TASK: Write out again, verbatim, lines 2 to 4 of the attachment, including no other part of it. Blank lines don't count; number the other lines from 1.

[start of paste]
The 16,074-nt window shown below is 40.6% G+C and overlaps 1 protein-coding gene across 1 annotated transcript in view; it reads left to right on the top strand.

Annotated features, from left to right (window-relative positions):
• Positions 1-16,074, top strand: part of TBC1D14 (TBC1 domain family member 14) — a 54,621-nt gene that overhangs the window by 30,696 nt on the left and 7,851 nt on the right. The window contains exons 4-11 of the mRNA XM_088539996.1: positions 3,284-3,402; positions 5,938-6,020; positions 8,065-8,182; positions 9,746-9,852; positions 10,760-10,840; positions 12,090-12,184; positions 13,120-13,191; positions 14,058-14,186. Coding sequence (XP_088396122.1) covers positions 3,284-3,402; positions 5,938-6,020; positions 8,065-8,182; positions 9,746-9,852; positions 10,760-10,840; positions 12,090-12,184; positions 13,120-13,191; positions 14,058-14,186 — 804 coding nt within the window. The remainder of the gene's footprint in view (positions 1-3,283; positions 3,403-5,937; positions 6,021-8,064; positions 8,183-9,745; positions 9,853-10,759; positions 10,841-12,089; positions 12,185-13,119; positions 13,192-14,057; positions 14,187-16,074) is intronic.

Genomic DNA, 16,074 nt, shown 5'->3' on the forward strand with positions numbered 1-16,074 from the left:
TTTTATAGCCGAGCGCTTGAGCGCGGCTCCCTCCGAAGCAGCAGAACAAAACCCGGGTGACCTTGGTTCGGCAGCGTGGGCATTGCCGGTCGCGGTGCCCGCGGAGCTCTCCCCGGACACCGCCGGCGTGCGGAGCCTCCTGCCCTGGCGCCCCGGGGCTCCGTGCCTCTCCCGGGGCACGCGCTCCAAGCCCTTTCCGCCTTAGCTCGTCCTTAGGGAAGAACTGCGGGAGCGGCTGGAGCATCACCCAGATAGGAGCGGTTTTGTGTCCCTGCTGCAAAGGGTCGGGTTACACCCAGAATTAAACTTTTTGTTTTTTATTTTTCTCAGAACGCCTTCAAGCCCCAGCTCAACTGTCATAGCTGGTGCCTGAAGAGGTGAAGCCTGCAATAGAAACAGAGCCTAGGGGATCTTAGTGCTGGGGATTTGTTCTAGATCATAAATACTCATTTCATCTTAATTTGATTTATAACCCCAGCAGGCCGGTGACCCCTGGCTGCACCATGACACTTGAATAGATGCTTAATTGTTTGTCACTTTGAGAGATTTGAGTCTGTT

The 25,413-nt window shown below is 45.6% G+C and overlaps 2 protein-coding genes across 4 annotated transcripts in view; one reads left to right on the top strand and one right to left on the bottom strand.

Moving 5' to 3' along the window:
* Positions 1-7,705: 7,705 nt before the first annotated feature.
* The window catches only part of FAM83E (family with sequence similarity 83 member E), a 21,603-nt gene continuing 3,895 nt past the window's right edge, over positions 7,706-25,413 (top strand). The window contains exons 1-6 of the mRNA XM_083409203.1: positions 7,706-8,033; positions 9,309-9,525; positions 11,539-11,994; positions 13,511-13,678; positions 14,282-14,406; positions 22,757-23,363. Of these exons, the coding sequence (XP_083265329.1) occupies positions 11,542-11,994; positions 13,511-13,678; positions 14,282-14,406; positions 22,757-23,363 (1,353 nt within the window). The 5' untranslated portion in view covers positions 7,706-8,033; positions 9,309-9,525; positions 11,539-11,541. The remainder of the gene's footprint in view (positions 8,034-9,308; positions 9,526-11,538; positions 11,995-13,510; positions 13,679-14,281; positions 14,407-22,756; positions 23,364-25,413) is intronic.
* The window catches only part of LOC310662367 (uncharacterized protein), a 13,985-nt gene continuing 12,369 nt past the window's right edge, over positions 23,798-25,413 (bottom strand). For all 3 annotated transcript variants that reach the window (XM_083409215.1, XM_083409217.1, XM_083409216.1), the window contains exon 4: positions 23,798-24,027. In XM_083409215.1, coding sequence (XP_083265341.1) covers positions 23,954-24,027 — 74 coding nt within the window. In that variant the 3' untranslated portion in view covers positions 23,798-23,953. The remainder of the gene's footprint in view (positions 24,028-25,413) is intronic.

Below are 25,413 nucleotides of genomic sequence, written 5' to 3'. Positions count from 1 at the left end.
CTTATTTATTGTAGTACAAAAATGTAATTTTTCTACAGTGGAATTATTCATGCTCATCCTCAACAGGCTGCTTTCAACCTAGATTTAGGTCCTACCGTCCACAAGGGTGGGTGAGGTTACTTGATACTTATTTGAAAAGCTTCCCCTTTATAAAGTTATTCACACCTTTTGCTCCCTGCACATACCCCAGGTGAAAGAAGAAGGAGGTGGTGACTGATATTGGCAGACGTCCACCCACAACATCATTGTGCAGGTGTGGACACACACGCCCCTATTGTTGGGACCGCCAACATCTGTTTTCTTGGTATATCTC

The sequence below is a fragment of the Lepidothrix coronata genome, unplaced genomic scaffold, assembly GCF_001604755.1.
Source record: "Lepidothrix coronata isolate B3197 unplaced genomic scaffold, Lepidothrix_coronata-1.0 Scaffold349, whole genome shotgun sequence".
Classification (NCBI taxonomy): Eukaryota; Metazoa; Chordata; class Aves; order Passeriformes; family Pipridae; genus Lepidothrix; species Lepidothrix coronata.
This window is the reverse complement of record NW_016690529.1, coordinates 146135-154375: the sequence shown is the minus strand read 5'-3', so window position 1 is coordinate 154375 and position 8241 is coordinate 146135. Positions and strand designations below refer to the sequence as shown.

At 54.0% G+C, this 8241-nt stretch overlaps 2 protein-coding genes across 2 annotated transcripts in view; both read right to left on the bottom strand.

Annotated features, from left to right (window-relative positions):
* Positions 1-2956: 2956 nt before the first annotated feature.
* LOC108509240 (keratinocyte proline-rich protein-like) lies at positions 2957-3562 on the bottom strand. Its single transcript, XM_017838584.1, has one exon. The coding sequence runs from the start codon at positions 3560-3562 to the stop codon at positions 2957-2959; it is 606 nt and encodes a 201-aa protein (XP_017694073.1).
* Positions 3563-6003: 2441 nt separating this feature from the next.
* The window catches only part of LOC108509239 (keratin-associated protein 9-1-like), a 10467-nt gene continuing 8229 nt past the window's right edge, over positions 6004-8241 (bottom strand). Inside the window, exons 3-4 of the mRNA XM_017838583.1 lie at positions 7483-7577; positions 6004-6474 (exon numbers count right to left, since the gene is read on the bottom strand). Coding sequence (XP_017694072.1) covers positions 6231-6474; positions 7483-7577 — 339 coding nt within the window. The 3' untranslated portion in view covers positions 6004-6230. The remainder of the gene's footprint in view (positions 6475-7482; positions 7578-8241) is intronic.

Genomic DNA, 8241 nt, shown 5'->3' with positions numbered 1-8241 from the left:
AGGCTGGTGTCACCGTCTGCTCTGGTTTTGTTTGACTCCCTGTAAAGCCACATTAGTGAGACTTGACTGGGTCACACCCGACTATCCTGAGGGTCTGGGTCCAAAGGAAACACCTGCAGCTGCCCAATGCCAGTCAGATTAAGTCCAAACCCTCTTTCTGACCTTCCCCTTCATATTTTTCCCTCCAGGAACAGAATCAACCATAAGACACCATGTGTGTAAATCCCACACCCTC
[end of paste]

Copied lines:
Annotated features, from left to right (window-relative positions):
• Positions 1-16,074, top strand: part of TBC1D14 (TBC1 domain family member 14) — a 54,621-nt gene that overhangs the window by 30,696 nt on the left and 7,851 nt on the right. The window contains exons 4-11 of the mRNA XM_088539996.1: positions 3,284-3,402; positions 5,938-6,020; positions 8,065-8,182; positions 9,746-9,852; positions 10,760-10,840; positions 12,090-12,184; positions 13,120-13,191; positions 14,058-14,186. Coding sequence (XP_088396122.1) covers positions 3,284-3,402; positions 5,938-6,020; positions 8,065-8,182; positions 9,746-9,852; positions 10,760-10,840; positions 12,090-12,184; positions 13,120-13,191; positions 14,058-14,186 — 804 coding nt within the window. The remainder of the gene's footprint in view (positions 1-3,283; positions 3,403-5,937; positions 6,021-8,064; positions 8,183-9,745; positions 9,853-10,759; positions 10,841-12,089; positions 12,185-13,119; positions 13,192-14,057; positions 14,187-16,074) is intronic.

Genomic DNA, 16,074 nt, shown 5'->3' on the forward strand with positions numbered 1-16,074 from the left: